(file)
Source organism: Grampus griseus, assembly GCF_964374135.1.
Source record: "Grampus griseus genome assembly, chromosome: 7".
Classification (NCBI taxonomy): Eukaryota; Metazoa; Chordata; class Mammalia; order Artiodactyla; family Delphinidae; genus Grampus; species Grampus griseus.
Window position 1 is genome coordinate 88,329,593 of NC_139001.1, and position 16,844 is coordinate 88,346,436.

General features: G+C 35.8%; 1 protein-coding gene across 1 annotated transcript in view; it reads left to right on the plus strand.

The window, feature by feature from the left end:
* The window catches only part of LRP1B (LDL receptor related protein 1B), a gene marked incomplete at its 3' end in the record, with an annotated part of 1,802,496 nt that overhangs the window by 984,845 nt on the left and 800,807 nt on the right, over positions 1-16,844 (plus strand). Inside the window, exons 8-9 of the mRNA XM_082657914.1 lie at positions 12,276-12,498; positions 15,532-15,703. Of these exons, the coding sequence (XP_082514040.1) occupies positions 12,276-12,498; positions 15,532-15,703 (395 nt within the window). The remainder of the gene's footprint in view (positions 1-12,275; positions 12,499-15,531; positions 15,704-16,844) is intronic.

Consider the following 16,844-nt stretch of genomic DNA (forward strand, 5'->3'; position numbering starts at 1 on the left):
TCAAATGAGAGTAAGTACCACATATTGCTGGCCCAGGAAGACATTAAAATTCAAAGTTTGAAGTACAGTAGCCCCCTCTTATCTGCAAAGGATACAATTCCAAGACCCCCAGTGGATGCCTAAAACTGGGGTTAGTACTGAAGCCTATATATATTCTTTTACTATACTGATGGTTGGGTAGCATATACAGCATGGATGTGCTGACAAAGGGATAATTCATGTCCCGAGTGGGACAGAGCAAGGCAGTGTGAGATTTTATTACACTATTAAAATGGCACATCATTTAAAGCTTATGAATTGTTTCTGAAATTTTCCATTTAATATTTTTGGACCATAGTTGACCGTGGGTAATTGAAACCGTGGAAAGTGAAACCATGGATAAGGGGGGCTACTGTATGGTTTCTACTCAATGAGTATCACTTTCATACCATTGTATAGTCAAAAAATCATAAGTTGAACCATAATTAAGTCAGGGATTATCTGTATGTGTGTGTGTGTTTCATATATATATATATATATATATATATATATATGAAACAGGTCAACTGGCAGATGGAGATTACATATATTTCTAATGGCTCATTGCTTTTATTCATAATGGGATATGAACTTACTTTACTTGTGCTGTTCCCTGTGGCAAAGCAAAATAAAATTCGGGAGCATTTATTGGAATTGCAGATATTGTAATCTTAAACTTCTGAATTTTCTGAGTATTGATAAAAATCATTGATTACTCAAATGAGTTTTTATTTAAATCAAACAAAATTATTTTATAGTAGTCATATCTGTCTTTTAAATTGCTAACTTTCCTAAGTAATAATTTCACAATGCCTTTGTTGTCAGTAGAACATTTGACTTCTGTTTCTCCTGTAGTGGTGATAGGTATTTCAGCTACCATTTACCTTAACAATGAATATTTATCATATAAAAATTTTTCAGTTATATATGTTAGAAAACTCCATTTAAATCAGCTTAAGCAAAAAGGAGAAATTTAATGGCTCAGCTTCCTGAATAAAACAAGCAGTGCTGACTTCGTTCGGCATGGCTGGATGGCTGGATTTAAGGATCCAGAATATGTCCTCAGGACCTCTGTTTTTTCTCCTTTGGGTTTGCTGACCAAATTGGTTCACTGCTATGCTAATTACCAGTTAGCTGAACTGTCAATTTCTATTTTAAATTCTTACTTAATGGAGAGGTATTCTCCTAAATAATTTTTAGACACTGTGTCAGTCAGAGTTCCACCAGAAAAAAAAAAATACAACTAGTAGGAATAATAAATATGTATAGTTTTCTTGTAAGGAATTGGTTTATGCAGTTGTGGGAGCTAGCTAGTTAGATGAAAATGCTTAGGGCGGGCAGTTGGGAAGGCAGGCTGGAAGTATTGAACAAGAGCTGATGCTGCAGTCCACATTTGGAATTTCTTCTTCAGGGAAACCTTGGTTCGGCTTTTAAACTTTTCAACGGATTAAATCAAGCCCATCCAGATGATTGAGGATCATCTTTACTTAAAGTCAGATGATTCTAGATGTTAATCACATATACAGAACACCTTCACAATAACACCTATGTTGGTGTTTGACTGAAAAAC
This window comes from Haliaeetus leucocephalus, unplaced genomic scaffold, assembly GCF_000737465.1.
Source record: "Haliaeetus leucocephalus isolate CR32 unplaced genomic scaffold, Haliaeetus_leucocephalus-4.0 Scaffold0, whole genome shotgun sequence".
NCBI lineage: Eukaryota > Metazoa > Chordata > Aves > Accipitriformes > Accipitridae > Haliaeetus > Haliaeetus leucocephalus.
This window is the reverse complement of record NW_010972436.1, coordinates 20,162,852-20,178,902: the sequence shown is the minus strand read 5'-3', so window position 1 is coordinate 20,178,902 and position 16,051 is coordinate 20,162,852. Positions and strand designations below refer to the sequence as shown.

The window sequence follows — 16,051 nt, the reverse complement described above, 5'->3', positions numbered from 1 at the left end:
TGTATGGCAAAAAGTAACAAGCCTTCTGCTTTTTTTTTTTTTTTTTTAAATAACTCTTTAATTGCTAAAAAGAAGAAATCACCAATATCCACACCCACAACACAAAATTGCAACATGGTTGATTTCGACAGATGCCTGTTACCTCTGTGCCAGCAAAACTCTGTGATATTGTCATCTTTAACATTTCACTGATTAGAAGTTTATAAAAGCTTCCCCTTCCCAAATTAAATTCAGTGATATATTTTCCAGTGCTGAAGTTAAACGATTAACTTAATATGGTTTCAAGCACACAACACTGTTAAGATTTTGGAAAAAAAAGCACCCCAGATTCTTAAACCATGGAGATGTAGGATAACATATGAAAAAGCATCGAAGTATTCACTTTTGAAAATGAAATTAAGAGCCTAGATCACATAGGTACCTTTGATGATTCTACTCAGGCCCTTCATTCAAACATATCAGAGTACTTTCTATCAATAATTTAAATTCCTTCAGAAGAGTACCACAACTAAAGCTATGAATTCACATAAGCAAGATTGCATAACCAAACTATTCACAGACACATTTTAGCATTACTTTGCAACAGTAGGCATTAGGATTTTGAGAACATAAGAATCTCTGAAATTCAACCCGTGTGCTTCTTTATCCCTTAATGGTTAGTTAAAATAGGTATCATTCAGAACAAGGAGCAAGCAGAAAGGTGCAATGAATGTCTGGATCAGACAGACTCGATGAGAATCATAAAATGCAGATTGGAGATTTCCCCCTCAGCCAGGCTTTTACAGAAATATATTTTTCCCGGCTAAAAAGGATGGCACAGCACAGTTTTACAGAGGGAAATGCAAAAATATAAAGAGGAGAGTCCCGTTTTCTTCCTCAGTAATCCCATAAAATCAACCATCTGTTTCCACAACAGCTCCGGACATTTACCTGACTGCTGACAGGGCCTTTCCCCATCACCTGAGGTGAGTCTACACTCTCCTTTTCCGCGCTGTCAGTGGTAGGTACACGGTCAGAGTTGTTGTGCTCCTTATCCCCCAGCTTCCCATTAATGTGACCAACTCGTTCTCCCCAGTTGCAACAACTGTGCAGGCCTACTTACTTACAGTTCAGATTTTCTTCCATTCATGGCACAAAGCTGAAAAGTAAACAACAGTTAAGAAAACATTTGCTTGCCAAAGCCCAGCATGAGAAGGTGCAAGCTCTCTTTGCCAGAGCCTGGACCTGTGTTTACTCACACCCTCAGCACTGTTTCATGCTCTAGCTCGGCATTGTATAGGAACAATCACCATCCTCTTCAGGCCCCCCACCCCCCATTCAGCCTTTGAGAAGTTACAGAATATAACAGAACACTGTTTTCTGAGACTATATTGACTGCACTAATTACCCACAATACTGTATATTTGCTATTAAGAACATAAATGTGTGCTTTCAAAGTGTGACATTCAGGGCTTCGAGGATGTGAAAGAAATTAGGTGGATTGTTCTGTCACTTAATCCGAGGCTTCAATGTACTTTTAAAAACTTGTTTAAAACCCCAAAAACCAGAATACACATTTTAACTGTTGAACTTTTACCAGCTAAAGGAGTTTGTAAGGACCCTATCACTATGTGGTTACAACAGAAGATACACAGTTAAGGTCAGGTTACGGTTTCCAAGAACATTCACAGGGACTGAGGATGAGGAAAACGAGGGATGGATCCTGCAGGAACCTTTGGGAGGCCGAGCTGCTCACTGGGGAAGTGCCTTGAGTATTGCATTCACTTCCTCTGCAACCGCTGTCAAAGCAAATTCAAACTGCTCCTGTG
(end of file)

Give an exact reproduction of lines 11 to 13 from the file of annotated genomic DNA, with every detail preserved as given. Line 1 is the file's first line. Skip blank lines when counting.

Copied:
Source record: "Haliaeetus leucocephalus isolate CR32 unplaced genomic scaffold, Haliaeetus_leucocephalus-4.0 Scaffold0, whole genome shotgun sequence".
NCBI lineage: Eukaryota > Metazoa > Chordata > Aves > Accipitriformes > Accipitridae > Haliaeetus > Haliaeetus leucocephalus.
This window is the reverse complement of record NW_010972436.1, coordinates 20,162,852-20,178,902: the sequence shown is the minus strand read 5'-3', so window position 1 is coordinate 20,178,902 and position 16,051 is coordinate 20,162,852. Positions and strand designations below refer to the sequence as shown.